The Commission relies upon Rule 1 of its Rules of Procedure, which reads in part: "Hearings shall be held as authorized by vote of the Commission. The vote authorizing a hearing shall identify the subject matter to be investigated at such hearing. Any single member of the Commission may conduct a hearing and when so doing shall represent and have the authority of the Commission in the reception of evidence and the conduct of the hearing."
Authorization for the adoption of the rule is grounded upon that part of the fifth paragraph of Res. 1962, c. 146, which reads, "The commission shall establish rules of procedure governing the conduct of its hearings which shall be made available in printed form to each witness prior to his testimony." The present rules were established by vote of the Commission.
Beyond question, the Legislature has power to provide that a single member of a board or commission may conduct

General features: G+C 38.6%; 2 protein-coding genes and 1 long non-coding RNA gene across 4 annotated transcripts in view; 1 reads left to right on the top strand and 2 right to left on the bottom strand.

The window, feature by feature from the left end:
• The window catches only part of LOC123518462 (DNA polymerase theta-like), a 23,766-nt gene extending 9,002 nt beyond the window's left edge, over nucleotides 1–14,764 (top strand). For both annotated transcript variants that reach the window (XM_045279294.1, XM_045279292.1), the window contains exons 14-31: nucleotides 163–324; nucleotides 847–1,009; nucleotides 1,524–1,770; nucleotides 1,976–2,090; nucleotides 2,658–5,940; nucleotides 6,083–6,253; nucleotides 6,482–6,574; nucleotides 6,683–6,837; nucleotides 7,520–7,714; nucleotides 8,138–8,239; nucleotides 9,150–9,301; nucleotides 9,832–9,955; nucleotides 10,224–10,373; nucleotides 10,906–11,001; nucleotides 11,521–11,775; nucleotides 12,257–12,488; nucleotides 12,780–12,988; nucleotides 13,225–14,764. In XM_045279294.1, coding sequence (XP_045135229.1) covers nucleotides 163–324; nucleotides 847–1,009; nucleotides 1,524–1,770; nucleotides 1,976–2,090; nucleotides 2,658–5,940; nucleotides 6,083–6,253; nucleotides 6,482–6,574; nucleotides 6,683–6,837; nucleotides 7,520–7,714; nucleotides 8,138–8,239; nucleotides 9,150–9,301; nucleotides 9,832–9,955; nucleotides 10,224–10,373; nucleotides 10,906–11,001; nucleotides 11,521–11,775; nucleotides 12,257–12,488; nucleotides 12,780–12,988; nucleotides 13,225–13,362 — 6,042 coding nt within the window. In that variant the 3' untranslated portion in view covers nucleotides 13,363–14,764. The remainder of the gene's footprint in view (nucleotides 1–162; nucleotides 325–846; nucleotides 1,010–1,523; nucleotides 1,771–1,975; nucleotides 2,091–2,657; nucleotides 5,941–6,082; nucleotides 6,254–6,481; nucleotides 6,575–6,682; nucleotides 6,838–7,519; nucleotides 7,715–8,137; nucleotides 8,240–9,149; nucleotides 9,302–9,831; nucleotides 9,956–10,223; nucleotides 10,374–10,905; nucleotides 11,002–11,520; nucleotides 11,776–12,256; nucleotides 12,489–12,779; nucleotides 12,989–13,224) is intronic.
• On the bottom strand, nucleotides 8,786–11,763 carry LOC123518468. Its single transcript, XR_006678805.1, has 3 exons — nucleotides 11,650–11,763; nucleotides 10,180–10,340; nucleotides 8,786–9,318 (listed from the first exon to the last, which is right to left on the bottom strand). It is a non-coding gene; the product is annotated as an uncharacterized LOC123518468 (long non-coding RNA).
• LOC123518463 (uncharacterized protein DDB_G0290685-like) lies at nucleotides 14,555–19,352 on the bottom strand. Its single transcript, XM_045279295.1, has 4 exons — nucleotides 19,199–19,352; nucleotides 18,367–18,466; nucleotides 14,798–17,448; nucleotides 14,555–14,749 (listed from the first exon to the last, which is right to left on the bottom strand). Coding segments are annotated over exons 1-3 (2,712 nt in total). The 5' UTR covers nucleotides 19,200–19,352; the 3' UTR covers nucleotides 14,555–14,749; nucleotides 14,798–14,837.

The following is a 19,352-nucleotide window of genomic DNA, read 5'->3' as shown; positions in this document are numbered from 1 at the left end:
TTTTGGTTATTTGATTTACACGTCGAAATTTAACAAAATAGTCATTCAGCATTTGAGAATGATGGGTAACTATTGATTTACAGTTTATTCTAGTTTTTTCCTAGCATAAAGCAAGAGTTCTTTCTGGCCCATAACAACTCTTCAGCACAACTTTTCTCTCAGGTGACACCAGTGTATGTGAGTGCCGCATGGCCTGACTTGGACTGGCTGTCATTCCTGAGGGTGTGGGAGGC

hearings. Attorney Gen. v. Brissenden, 271 Mass. 172 , 180-181. Indeed, it has often done so, and so has Congress. The immediate issue is whether this has been done by implication in Res. 1962, c. 146. This is purely a question of interpretation of our own State legislation. Cases from other jurisdictions dealing with other statutes are without relevance. In Gardner v. Massachusetts Turnpike Authy. 347 Mass. 552 , 556, 559-563, it was held that the hearings are conducted in pursuance of a valid legislative function.
The respondents bank heavily upon that part of G. L. (Ter. Ed.) c. 4, Section 6, which reads: "In construing statutes the following rules shall be observed, unless their observance would involve a construction inconsistent with the manifest intent of the lawmaking body or repugnant to the context of the same statute: . . . Fifth, Words purporting to give a joint authority to, or to direct any act by, three or more public officers or other persons shall be construed as giving such authority to, or directing such act by, a majority of such officers or persons."